More than $2 million raised for two funds to help children

More than 140 performers aged five to 19 sang, danced and played instruments to music through the decades at Resorts World Theatre. All proceeds from the charity concert go towards helping underprivileged children.
The annual ChildAid charity concert raises money for The Straits Times School Pocket Money Fund and The Business Times Budding Artists Fund.
The annual ChildAid charity concert raises money for The Straits Times School Pocket Money Fund and The Business Times Budding Artists Fund.ST PHOTO: DESMOND WEE

SINGAPORE - More than $2 million has been raised this year for two funds to help children.

This brings the total amount raised over the years for The Straits Times School Pocket Money Fund and The Business Times Budding Artists Fund to more than $18 million.

At the annual ChildAid charity concert on Monday night (Nov 26), 143 young performers, aged five to 19, danced and sang their hearts out to help young people in need.

The concert, which started in 2005, is organised by The Straits Times and The Business Times.

It raises money for The Straits Times School Pocket Money Fund, which provides financial aid to socially disadvantaged schoolgoing children to pay for their meals and transport fees, and The Business Times Budding Artists Fund which pays for lessons in the performing arts for financially disadvantaged children.

The young performers' efforts helped to raise $2,057,237 this year.

For the first time, President Halimah Yacob attended the concert as a guest, along with her husband, Mr Mohamed Abdullah Alhabshee.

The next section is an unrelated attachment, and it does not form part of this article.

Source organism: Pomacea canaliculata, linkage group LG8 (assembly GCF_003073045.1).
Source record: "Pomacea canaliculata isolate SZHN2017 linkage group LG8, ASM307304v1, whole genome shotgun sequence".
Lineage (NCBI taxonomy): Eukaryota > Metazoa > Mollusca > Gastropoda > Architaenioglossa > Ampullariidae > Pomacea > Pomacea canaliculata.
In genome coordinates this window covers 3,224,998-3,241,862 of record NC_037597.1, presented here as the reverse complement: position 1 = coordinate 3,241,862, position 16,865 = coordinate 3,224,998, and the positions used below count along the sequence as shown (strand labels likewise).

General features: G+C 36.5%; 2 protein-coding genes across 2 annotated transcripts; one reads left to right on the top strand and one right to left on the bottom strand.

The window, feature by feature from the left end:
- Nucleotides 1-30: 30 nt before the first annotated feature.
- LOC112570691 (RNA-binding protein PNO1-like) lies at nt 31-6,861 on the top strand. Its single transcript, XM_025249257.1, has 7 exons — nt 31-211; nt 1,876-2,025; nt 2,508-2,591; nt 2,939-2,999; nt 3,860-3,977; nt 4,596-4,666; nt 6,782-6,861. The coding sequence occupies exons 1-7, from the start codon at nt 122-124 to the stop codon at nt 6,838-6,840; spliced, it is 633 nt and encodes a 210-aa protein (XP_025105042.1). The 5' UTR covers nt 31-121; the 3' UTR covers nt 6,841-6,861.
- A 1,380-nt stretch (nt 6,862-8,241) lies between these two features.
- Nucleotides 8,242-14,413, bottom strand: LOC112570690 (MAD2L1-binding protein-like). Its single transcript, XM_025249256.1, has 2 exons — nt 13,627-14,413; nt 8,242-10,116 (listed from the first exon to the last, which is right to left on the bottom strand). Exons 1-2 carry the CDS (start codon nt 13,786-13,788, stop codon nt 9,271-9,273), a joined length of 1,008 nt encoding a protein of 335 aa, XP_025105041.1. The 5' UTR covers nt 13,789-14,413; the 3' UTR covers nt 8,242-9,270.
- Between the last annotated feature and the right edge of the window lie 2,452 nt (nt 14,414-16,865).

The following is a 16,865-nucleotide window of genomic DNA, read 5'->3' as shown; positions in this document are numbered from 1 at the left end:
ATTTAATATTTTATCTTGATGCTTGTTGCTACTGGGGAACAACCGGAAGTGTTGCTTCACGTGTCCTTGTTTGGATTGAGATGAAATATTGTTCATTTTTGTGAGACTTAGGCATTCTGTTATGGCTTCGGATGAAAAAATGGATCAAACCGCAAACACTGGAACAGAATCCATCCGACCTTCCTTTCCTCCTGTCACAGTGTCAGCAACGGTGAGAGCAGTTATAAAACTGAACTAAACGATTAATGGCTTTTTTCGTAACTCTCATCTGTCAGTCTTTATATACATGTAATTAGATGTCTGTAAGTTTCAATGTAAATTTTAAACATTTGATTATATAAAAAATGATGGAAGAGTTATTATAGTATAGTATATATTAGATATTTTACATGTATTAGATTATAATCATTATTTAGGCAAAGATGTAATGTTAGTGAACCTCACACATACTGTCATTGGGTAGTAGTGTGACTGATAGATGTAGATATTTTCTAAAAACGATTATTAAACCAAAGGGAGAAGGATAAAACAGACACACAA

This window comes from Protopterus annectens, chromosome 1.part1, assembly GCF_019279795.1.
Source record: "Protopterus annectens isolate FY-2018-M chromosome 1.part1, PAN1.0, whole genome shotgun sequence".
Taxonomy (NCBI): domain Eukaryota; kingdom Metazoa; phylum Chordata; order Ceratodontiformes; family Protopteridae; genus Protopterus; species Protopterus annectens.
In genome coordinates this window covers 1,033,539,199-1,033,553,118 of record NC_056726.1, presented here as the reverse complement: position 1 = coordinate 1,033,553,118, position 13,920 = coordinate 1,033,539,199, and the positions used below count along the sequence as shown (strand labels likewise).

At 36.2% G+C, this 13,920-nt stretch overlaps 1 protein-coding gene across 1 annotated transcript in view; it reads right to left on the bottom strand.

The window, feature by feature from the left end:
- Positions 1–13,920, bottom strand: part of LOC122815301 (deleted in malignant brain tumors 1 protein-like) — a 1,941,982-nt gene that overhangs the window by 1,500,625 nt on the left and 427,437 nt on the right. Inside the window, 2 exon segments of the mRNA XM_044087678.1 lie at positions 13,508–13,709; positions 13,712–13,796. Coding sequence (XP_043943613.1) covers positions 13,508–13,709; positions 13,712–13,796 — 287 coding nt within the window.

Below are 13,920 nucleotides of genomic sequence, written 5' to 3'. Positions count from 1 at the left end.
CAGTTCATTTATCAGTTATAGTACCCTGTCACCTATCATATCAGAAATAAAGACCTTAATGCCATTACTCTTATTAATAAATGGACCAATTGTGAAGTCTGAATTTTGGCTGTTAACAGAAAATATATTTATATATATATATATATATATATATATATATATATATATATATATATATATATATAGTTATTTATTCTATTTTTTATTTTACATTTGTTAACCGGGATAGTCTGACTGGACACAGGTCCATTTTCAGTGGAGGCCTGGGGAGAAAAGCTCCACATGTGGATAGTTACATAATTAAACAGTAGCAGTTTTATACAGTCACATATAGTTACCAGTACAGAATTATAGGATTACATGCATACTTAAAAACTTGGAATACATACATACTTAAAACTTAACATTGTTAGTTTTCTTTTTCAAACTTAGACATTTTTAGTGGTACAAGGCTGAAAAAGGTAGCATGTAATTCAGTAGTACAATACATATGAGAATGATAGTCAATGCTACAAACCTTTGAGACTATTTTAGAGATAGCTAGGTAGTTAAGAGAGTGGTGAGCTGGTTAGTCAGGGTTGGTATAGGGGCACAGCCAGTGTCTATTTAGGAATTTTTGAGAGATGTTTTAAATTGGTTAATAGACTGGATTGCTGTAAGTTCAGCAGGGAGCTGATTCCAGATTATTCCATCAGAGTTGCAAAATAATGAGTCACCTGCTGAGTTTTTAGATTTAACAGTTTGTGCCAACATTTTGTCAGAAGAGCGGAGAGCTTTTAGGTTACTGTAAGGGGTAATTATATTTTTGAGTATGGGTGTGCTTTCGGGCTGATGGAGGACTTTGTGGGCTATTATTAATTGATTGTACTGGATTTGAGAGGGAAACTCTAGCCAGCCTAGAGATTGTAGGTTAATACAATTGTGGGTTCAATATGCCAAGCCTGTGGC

She witnessed the presentation of cheques from key donors such as Citi Singapore and United Overseas Bank (UOB).

The three platinum sponsors were Porsche Asia Pacific and Stuttgart Auto, Tote Board and Suntory Beverage & Food Asia, which each donated $100,000 and above.

Mr Warren Fernandez, editor-in-chief of Singapore Press Holdings' English / Malay / Tamil Media Group and editor of The Straits Times, said: "Children performing in support of their peers who are less fortunate than them is what ChildAid is all about. It benefits both those performing and also the recipients, who could do with the help. Thankfully, our donors see the value in this, and we are most grateful for their strong support over the years."

Mr Wee Ee Cheong, deputy chairman and chief executive officer of UOB, said: "Every child has the potential to achieve great things given the chance. Our long-term support for ChildAid gives children from less privileged backgrounds opportunities to broaden their horizons through education and to open their minds through art."


At the concert themed Jumpin' Jukebox Jive, the performers sang pop hits from the 1960s to the present day - including numbers such as Fun Fun Fun by The Beach Boys from the 1960s, Abba's Dancing Queen from the 1970s and a mash-up of Lady Gaga's Bad Romance and Poker Face from the 2000s.

Homegrown singer-songwriter and Cultural Medallion recipient Dick Lee helmed the concert as creative director for the second year. His company Dick Lee Asia produced the show.

He said: "ChildAid 2018 is full of pop music that everyone can relate to no matter which generation they are from. Besides featuring music relevant to the kids, experiencing the music of the past will be great education for them, and a wonderful trip down memory lane for the adults."

This year's show was held on Sunday and Monday at the Resorts World Theatre at Resorts World Sentosa.

Republic Polytechnic student Vera Tham, 18, was among the performers for the Lady Gaga segment.

"It is the first time I am taking part in this concert and it feels good that I can use my talent to help raise funds for a cause," she said. "I also made new friends and learnt to set aside differences so that we can perform together for charity rather than compete against each other."